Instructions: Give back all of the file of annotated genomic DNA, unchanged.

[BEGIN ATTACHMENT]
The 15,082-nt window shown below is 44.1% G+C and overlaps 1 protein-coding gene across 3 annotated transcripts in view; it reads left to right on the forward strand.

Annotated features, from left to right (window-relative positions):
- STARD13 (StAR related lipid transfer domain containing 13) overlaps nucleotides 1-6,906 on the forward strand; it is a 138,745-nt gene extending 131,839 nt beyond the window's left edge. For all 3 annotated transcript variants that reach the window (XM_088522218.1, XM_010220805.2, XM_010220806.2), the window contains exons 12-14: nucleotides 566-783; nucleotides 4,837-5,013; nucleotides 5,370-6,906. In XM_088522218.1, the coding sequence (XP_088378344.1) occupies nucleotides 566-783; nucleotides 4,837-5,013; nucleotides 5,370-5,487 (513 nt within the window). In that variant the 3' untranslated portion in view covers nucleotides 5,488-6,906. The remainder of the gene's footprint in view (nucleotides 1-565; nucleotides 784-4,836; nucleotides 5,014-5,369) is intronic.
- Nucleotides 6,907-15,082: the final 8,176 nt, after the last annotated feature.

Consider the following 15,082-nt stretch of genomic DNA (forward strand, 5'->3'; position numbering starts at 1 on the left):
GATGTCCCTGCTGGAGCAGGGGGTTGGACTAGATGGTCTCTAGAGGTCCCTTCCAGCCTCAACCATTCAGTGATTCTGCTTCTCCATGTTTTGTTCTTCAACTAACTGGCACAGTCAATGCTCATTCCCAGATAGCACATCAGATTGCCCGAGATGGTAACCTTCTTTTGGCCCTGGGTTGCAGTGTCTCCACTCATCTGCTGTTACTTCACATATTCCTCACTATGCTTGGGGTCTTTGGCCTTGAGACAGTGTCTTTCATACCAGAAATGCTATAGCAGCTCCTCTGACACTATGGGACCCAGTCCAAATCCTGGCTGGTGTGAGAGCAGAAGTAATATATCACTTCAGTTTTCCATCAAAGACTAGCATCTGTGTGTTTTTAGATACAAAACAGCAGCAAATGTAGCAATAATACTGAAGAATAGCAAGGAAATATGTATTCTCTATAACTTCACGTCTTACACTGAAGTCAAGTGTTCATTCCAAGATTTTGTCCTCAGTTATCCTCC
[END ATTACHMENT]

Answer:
The 15,082-nt window shown below is 44.1% G+C and overlaps 1 protein-coding gene across 3 annotated transcripts in view; it reads left to right on the forward strand.

Annotated features, from left to right (window-relative positions):
- STARD13 (StAR related lipid transfer domain containing 13) overlaps nucleotides 1-6,906 on the forward strand; it is a 138,745-nt gene extending 131,839 nt beyond the window's left edge. For all 3 annotated transcript variants that reach the window (XM_088522218.1, XM_010220805.2, XM_010220806.2), the window contains exons 12-14: nucleotides 566-783; nucleotides 4,837-5,013; nucleotides 5,370-6,906. In XM_088522218.1, the coding sequence (XP_088378344.1) occupies nucleotides 566-783; nucleotides 4,837-5,013; nucleotides 5,370-5,487 (513 nt within the window). In that variant the 3' untranslated portion in view covers nucleotides 5,488-6,906. The remainder of the gene's footprint in view (nucleotides 1-565; nucleotides 784-4,836; nucleotides 5,014-5,369) is intronic.
- Nucleotides 6,907-15,082: the final 8,176 nt, after the last annotated feature.

Consider the following 15,082-nt stretch of genomic DNA (forward strand, 5'->3'; position numbering starts at 1 on the left):
GATGTCCCTGCTGGAGCAGGGGGTTGGACTAGATGGTCTCTAGAGGTCCCTTCCAGCCTCAACCATTCAGTGATTCTGCTTCTCCATGTTTTGTTCTTCAACTAACTGGCACAGTCAATGCTCATTCCCAGATAGCACATCAGATTGCCCGAGATGGTAACCTTCTTTTGGCCCTGGGTTGCAGTGTCTCCACTCATCTGCTGTTACTTCACATATTCCTCACTATGCTTGGGGTCTTTGGCCTTGAGACAGTGTCTTTCATACCAGAAATGCTATAGCAGCTCCTCTGACACTATGGGACCCAGTCCAAATCCTGGCTGGTGTGAGAGCAGAAGTAATATATCACTTCAGTTTTCCATCAAAGACTAGCATCTGTGTGTTTTTAGATACAAAACAGCAGCAAATGTAGCAATAATACTGAAGAATAGCAAGGAAATATGTATTCTCTATAACTTCACGTCTTACACTGAAGTCAAGTGTTCATTCCAAGATTTTGTCCTCAGTTATCCTCC